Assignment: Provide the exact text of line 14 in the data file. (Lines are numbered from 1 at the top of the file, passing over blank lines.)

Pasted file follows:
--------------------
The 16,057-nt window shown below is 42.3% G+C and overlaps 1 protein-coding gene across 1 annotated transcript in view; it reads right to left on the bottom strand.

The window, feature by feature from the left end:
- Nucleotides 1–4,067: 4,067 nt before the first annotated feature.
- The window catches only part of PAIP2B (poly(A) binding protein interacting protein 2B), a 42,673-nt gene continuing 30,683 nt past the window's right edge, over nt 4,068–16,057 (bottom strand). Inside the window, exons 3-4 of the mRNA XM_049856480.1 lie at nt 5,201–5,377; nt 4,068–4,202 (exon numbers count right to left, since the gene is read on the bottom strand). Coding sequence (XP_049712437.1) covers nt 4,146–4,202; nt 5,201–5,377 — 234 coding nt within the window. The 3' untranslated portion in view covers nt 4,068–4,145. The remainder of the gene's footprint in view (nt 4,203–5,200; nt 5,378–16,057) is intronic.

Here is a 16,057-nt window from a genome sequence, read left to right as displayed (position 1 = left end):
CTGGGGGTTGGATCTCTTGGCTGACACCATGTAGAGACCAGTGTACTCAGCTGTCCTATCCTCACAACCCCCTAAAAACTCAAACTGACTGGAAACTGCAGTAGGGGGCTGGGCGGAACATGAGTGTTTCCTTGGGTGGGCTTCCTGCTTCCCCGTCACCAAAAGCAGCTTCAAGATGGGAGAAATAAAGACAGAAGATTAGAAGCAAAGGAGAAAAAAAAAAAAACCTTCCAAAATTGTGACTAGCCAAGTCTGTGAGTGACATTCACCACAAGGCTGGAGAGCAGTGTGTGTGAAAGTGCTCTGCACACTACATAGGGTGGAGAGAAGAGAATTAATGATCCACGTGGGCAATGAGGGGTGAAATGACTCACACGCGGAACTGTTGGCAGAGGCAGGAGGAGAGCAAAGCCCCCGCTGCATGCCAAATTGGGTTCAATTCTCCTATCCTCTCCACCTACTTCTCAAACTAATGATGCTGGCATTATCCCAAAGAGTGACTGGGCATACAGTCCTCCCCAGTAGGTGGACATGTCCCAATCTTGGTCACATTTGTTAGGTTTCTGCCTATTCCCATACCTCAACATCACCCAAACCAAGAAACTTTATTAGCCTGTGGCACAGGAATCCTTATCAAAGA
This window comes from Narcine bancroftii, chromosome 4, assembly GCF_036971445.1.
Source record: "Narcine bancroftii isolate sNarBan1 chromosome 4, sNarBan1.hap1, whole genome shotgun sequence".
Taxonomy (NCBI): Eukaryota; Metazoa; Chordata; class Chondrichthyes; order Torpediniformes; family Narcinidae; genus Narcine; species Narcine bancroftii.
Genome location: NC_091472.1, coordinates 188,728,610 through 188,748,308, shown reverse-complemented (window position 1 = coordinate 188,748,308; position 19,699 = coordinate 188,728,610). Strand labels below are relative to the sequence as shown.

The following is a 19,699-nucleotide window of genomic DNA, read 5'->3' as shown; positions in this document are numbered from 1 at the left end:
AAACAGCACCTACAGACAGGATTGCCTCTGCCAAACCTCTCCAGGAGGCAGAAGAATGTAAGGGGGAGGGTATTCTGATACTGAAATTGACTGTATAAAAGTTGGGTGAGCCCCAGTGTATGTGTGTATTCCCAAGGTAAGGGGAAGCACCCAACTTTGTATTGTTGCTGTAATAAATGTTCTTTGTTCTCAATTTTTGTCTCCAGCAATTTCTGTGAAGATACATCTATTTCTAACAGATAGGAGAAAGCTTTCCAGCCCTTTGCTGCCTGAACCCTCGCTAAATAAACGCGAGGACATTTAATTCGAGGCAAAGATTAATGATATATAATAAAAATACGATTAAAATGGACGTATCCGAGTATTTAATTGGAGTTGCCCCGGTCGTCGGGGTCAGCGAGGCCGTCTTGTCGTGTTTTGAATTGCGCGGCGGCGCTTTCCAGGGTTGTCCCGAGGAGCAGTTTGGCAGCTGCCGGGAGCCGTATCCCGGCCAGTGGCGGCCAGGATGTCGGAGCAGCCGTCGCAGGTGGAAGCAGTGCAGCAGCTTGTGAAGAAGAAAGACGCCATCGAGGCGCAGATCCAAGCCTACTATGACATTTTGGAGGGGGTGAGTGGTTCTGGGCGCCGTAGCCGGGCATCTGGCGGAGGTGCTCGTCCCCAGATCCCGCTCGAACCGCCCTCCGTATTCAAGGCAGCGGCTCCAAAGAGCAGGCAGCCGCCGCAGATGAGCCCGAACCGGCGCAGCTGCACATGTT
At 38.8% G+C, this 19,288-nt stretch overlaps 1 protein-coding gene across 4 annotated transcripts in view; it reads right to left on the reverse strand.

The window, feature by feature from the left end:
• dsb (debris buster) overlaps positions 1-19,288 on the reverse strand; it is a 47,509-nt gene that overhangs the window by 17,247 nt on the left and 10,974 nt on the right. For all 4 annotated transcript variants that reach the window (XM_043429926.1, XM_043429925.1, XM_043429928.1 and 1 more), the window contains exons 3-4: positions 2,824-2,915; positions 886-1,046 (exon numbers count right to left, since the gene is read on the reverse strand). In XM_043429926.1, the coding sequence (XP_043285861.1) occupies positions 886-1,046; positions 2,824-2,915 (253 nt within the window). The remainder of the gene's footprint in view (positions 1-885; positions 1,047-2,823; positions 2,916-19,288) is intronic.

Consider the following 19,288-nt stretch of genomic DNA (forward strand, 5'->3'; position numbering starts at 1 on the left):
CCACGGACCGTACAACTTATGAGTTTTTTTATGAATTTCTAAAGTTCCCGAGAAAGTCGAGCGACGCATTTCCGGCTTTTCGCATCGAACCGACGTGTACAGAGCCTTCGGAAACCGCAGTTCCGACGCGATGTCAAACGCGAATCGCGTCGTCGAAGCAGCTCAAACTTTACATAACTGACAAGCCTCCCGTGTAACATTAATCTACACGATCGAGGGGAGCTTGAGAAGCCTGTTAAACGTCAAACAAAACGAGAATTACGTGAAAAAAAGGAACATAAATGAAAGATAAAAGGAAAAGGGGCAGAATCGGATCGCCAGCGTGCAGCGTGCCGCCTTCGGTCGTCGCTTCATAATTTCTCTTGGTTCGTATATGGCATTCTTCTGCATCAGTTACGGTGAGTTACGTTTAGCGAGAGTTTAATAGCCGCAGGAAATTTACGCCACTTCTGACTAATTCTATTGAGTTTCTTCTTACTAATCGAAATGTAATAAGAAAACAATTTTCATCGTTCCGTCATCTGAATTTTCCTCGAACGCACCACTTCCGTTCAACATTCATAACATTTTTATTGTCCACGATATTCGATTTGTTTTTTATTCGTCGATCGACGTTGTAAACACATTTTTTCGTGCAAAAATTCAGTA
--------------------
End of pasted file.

The window, feature by feature from the left end: